Hillmen Messenger

Local high schools engage in “meme war”

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By Ryan Santos

Sports Editor

 

Throughout the past few years, memes have been the basis of humor on the internet. Social media and text conversations have filled with these videos and images. Finally, the seal between schools and memes has been broken. Placer, Del Oro, Colfax, Rocklin, and Foresthill have broken out into an all out “meme war.”

 

Originator of the account @placermemes, Dawson Gutierrez, posted the first two memes on Placer’s representative in the conflict as a way to test Del Oro. “I wanted to challenge Del Oro, as I can’t afford to let them one up us as a school… I also wanted to assert dominance… The actual fighting started with innocent fighting, then turned into pretty bad cyberbullying,” Gutierrez stated.

 

The war is quite appealing to students, as it gives them an outlet to talk down to other schools online. “Everyone has social media, but not everyone plays sports. Since everyone has a phone, it gives everyone the opportunity to trash talk other schools with no consequences,” Gutierrez stated.

 

Gutierrez was on a road trip during the main conflict, so he made the decision to pass on the account to another student, who in turn gave control to someone else.

 

Preferring to stay anonymous, the owner of @deloromemes claims they made their account “to make people laugh at common issues or bring attention to common issues, such as vaping, in a humorous way.”

 

“Del Oro…  made a meme account, and shortly after, Placer Memes made a video stating they were better than Del Oro Memes. It kinda started with Colfax, but Placer and Del Oro are the main relevant schools,” the Del Oro account owner stated.

 

Del Oro Memes does not think that the meme war should be considered a “sport,” stating “… it’s certainly entertaining to see how each school can express their own creativity in battling other schools.”

 

School interference has also been an issue in this conflict, as Del Oro has forced the anonymous owner to take down one of their memes. “One of my memes was taken down due to it being considered offensive and putting others at risk. Because it is associated with a school, you can’t say whatever you want and don’t have complete freedom of speech… it’s just part of going to any public school,” the meme account owner stated.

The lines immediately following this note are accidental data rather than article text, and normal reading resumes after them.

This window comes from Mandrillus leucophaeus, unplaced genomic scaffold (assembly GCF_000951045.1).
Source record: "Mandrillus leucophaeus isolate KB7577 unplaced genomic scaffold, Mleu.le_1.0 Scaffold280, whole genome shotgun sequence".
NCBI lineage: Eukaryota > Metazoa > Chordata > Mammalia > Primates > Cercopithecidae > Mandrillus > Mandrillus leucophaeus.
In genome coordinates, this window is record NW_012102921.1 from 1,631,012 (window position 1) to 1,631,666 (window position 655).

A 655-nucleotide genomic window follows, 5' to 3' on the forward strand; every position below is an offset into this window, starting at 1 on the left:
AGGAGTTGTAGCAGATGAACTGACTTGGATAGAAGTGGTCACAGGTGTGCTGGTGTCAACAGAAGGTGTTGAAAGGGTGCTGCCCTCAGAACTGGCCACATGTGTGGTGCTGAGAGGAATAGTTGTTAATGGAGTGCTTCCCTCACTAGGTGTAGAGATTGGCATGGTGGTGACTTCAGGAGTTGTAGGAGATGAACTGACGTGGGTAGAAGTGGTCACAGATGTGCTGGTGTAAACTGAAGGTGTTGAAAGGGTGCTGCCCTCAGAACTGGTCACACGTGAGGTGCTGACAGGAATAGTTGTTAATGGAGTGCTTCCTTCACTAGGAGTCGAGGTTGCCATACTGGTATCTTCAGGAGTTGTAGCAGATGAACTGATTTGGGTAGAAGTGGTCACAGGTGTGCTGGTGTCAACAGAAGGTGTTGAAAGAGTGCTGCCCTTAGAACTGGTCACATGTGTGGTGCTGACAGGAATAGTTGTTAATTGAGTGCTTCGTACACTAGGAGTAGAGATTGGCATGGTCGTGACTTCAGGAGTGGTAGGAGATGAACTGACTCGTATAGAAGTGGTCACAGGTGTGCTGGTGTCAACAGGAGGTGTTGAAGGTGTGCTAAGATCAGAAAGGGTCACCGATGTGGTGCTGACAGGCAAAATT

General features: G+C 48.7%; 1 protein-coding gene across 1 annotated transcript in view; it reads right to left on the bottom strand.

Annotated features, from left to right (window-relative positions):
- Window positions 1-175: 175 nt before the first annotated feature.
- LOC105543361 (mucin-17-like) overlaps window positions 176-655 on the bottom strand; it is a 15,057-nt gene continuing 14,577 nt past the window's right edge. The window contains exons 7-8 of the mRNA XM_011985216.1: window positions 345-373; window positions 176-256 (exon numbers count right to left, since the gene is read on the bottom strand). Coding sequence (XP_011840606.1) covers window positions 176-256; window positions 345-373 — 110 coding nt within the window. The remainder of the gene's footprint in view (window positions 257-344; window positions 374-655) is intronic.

Del Oro memes proudly believes that the “edginess” of the memes posted on their account should not be censored, stating, “… at the end of everything, schools can have fun and roast each other, and they can be however filthy they want… just at the end of the day, remember that they are making memes… and memes don’t define interpersonal school interactions.”

 

Gwin Floyd, sophomore at Colfax High, is the administrator of Colfax’s meme account. Floyd believes that in some aspects, the conflict has gotten out of hand, stating “I think some schools have taken it way too far. Cough cough* Foresthill.”

 

@foresthillmemes, being arguably the most edgy and perhaps thought provoking meme account of all, declined to give an interview. Most of the memes Foresthill’s representative posts are just stolen from other schools with a low effort text layed over the image, usually taking shots at a neighboring school.

 

When they are not taking shots at other high schools, they are repeatedly posting the same image of a dog smiling or the bee from the “Bee Movie,” both supposedly posted to make the viewer uncomfortable. While proving effective, these abstract images add to the mystique of the account with an unidentified owner.

With the comradery that comes with any inter-school meeting, it begs the question: should the “meme war” be considered a sport? Students of representative schools have created yet another outlet for students to relay the message that their respective school is best, something usually seen in sporting events. Whatever it is, there is no doubt that the contest has been entertaining, and the local high school community is better off since conflict arose.

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The School Newspaper of Placer High School
Local high schools engage in “meme war”